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CTG needs to boost stock price to keep NYSE listing

Any company wants its stock to rise, but Computer Task Group in Buffalo now has an added incentive.

Under a plan it filed with the New York Stock Exchange last week, CTG needs to boost its stock price 22 percent within 18 months in order to keep its listing on the exchange, company officials said.

The Buffalo-based computer services company learned in August that it fell short of the exchange's new requirement for "market capitalization," or the total value of its stock. The minimum rose to $75 million in June, from $50 million.

The deadline to file a plan for meeting the requirement fell Monday.

In its plan, CTG told the exchange it plans to continue improving financial performance, which should lift its share prices and thus raise its market capitalization.

"It depends on a lot of factors, but we think it's achievable," Chief Financial Officer Gregory M. Dearlove said.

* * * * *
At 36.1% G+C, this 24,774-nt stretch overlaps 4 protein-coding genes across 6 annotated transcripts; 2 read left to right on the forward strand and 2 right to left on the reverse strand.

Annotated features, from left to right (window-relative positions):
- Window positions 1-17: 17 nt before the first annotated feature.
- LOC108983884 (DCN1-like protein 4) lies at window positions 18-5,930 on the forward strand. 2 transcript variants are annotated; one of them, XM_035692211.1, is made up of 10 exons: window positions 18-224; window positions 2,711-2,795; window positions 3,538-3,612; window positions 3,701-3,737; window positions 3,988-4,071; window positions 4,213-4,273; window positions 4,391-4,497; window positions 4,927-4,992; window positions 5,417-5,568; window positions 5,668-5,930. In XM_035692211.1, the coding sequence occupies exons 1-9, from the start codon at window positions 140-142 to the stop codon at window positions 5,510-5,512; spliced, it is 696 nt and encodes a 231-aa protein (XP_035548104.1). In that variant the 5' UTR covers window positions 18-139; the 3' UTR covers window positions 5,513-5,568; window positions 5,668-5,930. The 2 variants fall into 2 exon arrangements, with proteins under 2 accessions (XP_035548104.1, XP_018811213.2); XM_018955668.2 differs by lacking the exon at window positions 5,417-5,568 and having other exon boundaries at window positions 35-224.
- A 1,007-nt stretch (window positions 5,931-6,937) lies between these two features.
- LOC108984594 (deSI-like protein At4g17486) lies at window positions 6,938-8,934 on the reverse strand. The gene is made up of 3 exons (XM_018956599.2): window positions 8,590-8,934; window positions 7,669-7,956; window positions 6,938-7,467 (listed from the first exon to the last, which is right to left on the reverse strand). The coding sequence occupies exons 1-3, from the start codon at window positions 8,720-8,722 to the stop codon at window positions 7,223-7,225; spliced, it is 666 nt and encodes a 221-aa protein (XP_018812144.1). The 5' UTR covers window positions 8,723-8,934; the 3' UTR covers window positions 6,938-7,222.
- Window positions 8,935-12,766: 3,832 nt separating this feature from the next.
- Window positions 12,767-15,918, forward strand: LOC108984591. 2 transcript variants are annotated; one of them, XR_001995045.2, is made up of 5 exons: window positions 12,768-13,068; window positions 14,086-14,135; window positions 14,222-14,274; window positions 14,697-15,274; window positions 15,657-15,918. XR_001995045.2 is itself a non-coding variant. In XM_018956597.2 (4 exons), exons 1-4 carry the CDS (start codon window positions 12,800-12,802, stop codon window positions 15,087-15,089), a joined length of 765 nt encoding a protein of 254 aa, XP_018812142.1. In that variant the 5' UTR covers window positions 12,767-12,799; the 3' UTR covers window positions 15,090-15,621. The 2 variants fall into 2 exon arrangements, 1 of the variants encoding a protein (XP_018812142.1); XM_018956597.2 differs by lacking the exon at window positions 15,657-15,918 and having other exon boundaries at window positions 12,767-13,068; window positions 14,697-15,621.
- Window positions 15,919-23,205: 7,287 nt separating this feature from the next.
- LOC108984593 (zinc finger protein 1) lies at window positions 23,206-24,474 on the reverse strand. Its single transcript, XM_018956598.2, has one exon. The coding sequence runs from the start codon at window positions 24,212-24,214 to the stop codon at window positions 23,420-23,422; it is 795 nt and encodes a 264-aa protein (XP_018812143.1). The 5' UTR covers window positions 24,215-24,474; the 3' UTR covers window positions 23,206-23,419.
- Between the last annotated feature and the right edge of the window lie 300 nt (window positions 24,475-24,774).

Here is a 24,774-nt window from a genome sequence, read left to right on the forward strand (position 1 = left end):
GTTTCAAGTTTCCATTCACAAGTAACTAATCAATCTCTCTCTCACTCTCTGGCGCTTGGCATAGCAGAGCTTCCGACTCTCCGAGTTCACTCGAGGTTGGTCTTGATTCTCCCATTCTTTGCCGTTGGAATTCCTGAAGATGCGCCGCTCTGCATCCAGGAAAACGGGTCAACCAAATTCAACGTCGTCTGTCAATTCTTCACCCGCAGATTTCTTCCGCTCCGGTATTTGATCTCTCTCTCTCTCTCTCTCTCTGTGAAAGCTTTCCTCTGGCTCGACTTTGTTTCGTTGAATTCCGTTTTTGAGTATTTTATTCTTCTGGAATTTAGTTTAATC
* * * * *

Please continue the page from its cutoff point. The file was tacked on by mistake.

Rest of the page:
Meeting the NYSE's target will mean achieving a share price of about $4.48, from the current value of $3.70.

The company has also said it could apply to list its shares on the Nasdaq stock exchange. However, Nasdaq requires a minimum share price of $5 for initial listing, according to the exchange's posted rules.

Lacking a listing on a major exchange can leave companies out of analysts' coverage and exclude them from mutual funds that focus on exchange-traded stocks.

Headquartered on Delaware Avenue, CTG provides computer staffing and project support for corporate clients, who include IBM and M&T Bank. Its operations in North America and Europe employ about 3,300 information technology professionals.

CTG is seeing heated growth in sales this year, and higher profits should follow, Dearlove said, driving up the stock's value.

The NYSE disallowed 4 million shares from CTG's market capitalization -- 19 percent of total shares -- because they are held by a trust for CTG employee compensation. The company disputed the action, but was overruled. "We agreed to disagree about that," Dearlove said. "They have their rules."


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